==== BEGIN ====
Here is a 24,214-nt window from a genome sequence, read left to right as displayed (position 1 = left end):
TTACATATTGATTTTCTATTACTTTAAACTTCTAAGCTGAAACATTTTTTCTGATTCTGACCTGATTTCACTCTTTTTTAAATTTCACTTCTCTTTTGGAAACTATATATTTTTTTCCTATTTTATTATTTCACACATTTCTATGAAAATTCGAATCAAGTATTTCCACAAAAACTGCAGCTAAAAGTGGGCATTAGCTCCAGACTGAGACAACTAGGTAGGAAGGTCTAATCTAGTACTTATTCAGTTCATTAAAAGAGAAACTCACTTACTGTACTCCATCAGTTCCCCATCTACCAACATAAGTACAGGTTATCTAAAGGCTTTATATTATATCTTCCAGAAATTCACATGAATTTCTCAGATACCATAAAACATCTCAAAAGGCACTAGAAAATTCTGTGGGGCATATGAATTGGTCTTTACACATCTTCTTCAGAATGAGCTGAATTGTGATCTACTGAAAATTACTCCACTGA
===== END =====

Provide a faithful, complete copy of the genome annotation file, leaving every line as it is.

Here is a 24,214-nt window from a genome sequence, read left to right as displayed (position 1 = left end):
TTACATATTGATTTTCTATTACTTTAAACTTCTAAGCTGAAACATTTTTTCTGATTCTGACCTGATTTCACTCTTTTTTAAATTTCACTTCTCTTTTGGAAACTATATATTTTTTTCCTATTTTATTATTTCACACATTTCTATGAAAATTCGAATCAAGTATTTCCACAAAAACTGCAGCTAAAAGTGGGCATTAGCTCCAGACTGAGACAACTAGGTAGGAAGGTCTAATCTAGTACTTATTCAGTTCATTAAAAGAGAAACTCACTTACTGTACTCCATCAGTTCCCCATCTACCAACATAAGTACAGGTTATCTAAAGGCTTTATATTATATCTTCCAGAAATTCACATGAATTTCTCAGATACCATAAAACATCTCAAAAGGCACTAGAAAATTCTGTGGGGCATATGAATTGGTCTTTACACATCTTCTTCAGAATGAGCTGAATTGTGATCTACTGAAAATTACTCCACTGA